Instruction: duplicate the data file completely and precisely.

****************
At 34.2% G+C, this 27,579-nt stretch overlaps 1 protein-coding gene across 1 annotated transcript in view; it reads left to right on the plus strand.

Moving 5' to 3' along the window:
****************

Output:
At 34.2% G+C, this 27,579-nt stretch overlaps 1 protein-coding gene across 1 annotated transcript in view; it reads left to right on the plus strand.

Moving 5' to 3' along the window: